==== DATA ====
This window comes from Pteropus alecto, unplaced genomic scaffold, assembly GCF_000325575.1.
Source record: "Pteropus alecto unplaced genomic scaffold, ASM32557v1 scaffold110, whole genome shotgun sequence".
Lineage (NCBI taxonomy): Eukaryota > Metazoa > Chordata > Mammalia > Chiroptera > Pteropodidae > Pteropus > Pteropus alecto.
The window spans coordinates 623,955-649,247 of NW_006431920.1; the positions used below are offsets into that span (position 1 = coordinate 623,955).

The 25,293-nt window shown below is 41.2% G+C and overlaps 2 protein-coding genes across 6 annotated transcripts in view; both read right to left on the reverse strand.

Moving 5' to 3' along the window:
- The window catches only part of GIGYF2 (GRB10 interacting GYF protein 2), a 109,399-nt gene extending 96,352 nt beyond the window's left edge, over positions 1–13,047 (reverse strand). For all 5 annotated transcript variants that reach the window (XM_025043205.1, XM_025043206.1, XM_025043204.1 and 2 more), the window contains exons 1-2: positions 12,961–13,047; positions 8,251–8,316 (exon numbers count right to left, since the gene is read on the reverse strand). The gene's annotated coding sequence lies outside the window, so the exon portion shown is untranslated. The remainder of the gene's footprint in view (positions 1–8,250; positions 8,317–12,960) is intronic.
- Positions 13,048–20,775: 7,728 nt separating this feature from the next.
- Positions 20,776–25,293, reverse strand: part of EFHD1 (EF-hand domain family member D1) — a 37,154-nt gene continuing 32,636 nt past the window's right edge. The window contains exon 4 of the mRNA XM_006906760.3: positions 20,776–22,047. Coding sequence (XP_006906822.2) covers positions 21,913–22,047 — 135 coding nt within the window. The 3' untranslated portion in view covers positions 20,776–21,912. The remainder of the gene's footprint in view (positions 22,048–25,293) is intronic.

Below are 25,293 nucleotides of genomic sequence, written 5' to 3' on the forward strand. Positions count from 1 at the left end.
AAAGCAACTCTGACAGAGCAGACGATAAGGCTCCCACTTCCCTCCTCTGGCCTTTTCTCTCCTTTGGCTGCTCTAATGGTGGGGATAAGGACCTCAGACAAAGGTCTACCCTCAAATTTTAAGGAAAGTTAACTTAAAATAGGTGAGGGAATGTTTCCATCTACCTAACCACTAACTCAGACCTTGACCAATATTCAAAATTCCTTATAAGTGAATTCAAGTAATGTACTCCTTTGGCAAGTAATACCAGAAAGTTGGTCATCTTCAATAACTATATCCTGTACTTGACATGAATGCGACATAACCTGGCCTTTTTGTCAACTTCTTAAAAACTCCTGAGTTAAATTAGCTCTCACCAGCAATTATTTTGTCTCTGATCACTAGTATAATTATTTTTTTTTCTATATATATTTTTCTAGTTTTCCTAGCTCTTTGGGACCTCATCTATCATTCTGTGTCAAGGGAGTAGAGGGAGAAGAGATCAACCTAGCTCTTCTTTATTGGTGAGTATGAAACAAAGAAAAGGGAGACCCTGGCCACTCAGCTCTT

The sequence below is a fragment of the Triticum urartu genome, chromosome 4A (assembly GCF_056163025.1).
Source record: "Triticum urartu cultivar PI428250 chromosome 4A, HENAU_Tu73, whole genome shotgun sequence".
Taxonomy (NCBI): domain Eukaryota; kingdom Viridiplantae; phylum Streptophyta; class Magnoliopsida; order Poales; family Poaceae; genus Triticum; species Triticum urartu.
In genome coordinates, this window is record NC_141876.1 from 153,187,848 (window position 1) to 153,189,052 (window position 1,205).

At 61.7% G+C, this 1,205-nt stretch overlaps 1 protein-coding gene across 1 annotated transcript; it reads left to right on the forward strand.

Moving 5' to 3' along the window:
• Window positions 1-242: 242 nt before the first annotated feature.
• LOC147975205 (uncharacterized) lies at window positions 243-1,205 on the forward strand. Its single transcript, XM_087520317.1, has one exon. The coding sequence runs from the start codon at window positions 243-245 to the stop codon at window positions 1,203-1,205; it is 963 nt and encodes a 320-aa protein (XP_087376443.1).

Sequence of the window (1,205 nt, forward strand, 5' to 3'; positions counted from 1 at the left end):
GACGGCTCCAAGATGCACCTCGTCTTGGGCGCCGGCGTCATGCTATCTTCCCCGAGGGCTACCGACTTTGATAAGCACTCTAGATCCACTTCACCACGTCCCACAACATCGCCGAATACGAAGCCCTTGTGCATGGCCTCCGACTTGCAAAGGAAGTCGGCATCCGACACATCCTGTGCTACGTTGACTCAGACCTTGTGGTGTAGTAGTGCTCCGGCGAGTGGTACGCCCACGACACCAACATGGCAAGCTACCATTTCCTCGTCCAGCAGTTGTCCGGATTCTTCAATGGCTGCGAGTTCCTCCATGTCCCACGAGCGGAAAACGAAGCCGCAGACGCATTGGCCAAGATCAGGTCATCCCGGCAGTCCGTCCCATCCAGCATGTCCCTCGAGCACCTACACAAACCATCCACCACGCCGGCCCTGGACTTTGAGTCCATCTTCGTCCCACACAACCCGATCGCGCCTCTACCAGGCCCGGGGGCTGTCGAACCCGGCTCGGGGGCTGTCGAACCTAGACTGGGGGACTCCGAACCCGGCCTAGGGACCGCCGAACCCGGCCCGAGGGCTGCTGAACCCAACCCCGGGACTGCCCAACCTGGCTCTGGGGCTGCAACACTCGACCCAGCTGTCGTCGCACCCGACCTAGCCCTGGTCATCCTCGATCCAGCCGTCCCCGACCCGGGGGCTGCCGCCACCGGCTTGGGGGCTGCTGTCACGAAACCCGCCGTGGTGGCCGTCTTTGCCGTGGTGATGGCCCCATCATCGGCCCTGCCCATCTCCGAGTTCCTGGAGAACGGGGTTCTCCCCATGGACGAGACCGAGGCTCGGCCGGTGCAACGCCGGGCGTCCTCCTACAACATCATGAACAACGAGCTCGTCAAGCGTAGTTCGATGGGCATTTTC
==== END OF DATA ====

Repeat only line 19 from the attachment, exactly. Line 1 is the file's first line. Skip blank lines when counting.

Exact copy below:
• LOC147975205 (uncharacterized) lies at window positions 243-1,205 on the forward strand. Its single transcript, XM_087520317.1, has one exon. The coding sequence runs from the start codon at window positions 243-245 to the stop codon at window positions 1,203-1,205; it is 963 nt and encodes a 320-aa protein (XP_087376443.1).